One of the seminal manga of the early 21st century was Himoru Arakawa’s Fullmetal Alchemist. It’s a gripping story full of interesting characters living in a deep and fantastical world with a clear and understandable “magic” system. The story began simply and spiraled out into seemingly ever more complex layers. At the end, however, the place we began turned out to be the place we arrived at: The maxim that mankind cannot gain anything without giving something of equal value in return. The fundamental law of alchemy proved to be the fundamental law of the story.
Arakawa has a flair for characters and simple but striking visuals in action scenes, skills she has levered in her artwork for other series. However she hasn’t produced her own fantasy story in over a decade. Silver Spoon, her love letter to the farmers of her home island of Hokkaido, is a great story but also a very mundane one. When I heard she had launched Yomi no Tsugai (localized as Daemons from the Shadow Realm, a literal but somewhat cringey translation), a new fantasy work, I was immediately interested.
First, and perhaps most interesting, Yomi no Tsugai is set in contemporary Japan. While Arakawa’s previous original creation was set in the modern era adding a layer of the supernatural on top of that added a level of depth and, just as importantly, gave her the opportunity to add a rich symbolic language to her story like she did in Fullmetal Alchemist. I cracked open the first chapter with great anticipation.
I was not disappointed.
That said, I was very, very surprised by the nature of the story Arakawa presented. Fullmetal Alchemist featured what is known as a “hard” magic system, where there is a system of supernatural occurrences that work on a series of concrete, almost scientific rules. The story’s titular alchemy has several solid, predictable maxims. Mass must be conserved. Energy needs to come from somewhere. The dead cannot come back to life. Our protagonist, Edward Elric, is a man of knowledge and reason, as befits a master of what is essentially a branch of science in his own world. Edward and his brother Alphonse are as close and brothers can be. The bonds between Edward and his family are a central driving force in his life and he relies on them from beginning to end.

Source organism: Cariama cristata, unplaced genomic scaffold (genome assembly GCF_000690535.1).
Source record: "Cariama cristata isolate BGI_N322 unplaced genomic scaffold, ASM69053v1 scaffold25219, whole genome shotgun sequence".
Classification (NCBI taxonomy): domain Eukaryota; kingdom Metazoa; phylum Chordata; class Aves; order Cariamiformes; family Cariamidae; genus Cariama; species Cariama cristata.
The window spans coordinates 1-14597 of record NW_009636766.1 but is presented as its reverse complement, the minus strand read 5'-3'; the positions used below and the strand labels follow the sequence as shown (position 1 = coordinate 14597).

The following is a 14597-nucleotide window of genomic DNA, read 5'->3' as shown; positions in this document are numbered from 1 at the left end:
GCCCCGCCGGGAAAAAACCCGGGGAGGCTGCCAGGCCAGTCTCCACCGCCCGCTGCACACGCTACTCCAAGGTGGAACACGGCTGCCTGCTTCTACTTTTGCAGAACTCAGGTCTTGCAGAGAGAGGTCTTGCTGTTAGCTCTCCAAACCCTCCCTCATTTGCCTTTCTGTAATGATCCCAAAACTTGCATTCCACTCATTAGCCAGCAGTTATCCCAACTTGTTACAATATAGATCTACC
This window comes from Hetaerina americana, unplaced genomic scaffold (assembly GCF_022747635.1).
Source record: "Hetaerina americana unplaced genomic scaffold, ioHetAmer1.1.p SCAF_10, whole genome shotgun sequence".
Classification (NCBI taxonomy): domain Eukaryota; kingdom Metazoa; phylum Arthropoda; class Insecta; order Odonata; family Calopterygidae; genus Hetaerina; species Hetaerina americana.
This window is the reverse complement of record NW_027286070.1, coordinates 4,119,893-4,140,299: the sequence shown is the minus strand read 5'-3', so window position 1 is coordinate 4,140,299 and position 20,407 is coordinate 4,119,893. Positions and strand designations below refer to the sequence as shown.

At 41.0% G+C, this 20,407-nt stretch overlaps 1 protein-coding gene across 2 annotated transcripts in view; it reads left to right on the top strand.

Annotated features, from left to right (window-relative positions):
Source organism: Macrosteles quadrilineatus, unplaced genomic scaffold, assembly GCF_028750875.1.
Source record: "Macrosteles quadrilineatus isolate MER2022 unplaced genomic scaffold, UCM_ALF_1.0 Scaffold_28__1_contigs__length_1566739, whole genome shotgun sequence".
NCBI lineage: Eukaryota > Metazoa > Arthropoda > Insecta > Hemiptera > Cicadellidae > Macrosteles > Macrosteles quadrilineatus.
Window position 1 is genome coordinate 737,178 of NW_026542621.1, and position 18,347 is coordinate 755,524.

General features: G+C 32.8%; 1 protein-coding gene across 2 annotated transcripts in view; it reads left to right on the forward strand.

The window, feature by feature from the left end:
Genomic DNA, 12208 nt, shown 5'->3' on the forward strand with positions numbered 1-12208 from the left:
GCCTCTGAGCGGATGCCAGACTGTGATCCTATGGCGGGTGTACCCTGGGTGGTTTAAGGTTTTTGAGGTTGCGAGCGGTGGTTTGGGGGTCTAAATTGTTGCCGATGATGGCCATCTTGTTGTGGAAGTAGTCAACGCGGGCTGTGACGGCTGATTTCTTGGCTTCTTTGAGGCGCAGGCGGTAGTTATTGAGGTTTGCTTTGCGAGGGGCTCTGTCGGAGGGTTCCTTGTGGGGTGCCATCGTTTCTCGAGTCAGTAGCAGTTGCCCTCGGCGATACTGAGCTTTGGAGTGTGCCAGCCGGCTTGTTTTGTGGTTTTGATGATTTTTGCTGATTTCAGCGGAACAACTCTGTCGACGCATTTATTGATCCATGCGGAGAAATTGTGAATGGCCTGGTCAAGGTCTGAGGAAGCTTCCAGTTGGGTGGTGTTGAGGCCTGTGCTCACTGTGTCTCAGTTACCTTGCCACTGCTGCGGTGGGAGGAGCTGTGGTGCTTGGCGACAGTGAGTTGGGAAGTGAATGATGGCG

Yomi no Tsugai has what is known as a “soft” magic system. There are few or no hard and fast rules in a soft magic system, they represent the bizarre and inexplicable forces in life that mankind have always struggled to understand and live with. In this case, these forces are called tsugai, spirits of the netherworld that bind themselves to certain people. Tsugai have abilities based on what they are and usually follow some kind of theme. They’re unpredictable and often hard for people to understand. There’s only one concrete rule about tsugai; but more on that in a moment.
Our story opens on the birth of our protagonist. This is not a normal place to start, in fact it would be downright inadvisable except that Yuru and Asa are children of prophecy – twins born on a day where light and dark are equal, one at night and one during the day. This condemns them to a cruel fate. They have the potential to access phenomenal abilities for the low, low cost of dying once and, whether they want to pay that cost or not, others are happy to force it upon them.